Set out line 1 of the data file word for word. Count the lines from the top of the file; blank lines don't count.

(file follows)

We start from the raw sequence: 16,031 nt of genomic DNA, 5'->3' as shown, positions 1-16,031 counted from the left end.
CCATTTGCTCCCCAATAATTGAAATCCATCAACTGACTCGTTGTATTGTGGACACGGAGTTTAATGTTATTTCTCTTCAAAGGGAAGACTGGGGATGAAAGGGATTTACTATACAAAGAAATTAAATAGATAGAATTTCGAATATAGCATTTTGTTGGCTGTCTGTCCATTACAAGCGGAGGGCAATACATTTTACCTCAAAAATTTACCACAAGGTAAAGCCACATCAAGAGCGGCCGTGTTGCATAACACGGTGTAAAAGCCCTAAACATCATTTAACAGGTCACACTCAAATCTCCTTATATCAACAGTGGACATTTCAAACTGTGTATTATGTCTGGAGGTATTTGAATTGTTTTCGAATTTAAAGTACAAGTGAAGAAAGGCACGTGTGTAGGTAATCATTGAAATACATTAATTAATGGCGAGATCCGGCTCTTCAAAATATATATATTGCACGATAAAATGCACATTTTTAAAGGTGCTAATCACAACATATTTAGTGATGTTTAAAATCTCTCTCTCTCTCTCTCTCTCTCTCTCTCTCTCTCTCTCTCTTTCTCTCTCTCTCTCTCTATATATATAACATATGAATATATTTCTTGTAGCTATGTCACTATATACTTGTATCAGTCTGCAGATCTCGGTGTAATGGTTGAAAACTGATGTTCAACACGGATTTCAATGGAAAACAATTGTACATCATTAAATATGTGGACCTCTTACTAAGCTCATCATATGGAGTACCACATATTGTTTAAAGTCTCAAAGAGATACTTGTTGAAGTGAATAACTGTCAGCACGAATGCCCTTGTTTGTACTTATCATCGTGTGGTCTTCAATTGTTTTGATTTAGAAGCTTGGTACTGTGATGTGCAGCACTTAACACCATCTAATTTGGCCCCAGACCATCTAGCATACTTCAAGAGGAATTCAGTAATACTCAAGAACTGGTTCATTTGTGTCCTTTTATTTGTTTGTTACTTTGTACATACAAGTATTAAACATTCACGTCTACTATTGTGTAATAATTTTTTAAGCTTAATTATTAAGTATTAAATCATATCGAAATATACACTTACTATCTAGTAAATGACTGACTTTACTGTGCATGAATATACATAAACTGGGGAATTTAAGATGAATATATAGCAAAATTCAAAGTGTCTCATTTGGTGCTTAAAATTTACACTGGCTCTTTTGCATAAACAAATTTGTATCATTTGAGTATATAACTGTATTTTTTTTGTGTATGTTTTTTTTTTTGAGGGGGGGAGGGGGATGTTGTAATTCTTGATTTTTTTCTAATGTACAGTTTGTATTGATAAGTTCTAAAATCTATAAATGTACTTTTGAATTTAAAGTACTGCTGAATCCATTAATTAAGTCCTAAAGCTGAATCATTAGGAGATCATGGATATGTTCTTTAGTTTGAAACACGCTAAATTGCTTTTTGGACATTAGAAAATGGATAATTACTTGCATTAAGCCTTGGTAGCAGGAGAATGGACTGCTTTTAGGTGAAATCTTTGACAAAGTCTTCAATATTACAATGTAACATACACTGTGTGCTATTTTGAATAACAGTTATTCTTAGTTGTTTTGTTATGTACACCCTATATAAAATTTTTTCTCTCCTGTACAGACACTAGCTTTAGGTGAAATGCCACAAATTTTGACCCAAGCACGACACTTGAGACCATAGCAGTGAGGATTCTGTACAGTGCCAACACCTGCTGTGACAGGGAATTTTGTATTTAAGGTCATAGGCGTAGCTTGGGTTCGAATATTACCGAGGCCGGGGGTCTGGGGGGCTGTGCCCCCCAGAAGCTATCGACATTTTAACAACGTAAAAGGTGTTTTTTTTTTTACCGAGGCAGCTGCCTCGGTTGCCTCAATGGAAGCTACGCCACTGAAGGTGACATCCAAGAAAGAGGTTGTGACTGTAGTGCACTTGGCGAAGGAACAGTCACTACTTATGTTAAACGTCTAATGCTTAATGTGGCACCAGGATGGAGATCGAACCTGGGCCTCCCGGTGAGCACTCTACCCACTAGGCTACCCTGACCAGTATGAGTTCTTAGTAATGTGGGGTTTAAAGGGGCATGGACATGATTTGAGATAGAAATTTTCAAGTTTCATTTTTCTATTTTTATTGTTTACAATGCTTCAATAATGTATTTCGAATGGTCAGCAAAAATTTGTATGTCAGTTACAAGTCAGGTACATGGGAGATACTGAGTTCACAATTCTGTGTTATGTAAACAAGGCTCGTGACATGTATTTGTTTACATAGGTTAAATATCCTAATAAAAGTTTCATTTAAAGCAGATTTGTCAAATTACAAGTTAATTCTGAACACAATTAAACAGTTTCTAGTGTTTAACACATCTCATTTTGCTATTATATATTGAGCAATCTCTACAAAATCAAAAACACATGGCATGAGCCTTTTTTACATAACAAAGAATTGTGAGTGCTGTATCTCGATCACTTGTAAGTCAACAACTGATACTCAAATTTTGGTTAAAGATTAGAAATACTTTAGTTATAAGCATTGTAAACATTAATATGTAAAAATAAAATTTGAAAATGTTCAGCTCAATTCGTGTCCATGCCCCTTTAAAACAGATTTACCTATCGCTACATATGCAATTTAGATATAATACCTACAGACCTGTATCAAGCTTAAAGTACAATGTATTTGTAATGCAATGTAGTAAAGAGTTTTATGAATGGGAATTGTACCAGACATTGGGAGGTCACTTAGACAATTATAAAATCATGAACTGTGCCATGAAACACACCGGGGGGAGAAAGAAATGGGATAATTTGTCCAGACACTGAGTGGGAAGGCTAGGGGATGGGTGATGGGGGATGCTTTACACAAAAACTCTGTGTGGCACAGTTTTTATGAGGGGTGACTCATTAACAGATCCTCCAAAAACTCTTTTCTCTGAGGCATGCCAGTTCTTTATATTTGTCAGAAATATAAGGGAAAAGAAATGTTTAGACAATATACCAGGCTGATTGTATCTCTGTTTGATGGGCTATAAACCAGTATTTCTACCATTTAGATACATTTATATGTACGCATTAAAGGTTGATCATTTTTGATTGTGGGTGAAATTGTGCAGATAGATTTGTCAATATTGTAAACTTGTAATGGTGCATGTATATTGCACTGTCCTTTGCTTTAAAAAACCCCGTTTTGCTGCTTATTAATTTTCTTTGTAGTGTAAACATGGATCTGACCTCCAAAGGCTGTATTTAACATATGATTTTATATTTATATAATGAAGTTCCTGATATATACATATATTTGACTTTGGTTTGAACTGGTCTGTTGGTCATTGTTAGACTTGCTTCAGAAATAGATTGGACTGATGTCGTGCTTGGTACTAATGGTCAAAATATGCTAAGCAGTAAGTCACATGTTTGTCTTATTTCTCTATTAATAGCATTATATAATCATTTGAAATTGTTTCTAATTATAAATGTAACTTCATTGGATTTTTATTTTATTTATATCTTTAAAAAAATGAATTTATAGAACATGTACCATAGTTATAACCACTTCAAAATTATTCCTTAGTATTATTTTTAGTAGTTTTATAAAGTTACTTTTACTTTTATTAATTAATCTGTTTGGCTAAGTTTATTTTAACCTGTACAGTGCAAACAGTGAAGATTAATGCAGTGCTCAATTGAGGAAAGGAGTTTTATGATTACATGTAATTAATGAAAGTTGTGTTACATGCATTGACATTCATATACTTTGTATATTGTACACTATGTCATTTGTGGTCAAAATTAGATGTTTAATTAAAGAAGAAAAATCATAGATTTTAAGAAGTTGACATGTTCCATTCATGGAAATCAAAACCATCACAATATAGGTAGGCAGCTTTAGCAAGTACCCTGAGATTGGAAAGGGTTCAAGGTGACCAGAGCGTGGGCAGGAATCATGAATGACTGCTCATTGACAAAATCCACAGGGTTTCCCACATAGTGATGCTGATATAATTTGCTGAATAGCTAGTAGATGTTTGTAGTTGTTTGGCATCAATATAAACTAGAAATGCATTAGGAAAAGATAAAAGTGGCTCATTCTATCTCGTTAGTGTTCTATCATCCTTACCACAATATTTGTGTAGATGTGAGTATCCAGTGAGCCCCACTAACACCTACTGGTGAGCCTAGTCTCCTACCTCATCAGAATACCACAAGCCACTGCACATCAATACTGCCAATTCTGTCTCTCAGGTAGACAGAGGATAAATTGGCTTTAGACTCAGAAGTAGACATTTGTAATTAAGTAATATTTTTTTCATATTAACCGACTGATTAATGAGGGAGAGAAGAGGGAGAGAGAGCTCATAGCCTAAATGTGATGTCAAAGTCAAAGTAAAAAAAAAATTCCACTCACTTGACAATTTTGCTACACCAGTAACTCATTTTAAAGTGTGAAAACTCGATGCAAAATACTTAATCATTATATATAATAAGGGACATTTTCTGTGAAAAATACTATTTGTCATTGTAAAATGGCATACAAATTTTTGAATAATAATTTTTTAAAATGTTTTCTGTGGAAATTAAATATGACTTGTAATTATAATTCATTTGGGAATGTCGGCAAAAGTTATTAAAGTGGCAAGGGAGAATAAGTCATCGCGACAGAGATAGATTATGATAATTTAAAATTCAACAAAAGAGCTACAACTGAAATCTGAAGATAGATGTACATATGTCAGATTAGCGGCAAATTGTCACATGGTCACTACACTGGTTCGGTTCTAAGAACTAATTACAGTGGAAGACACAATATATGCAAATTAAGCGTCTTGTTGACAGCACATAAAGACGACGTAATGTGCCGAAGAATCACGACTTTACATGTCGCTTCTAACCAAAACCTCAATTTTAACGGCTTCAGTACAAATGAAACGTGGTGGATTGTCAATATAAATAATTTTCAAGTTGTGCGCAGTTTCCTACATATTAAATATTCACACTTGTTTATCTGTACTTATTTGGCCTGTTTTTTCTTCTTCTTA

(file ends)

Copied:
We start from the raw sequence: 16,031 nt of genomic DNA, 5'->3' as shown, positions 1-16,031 counted from the left end.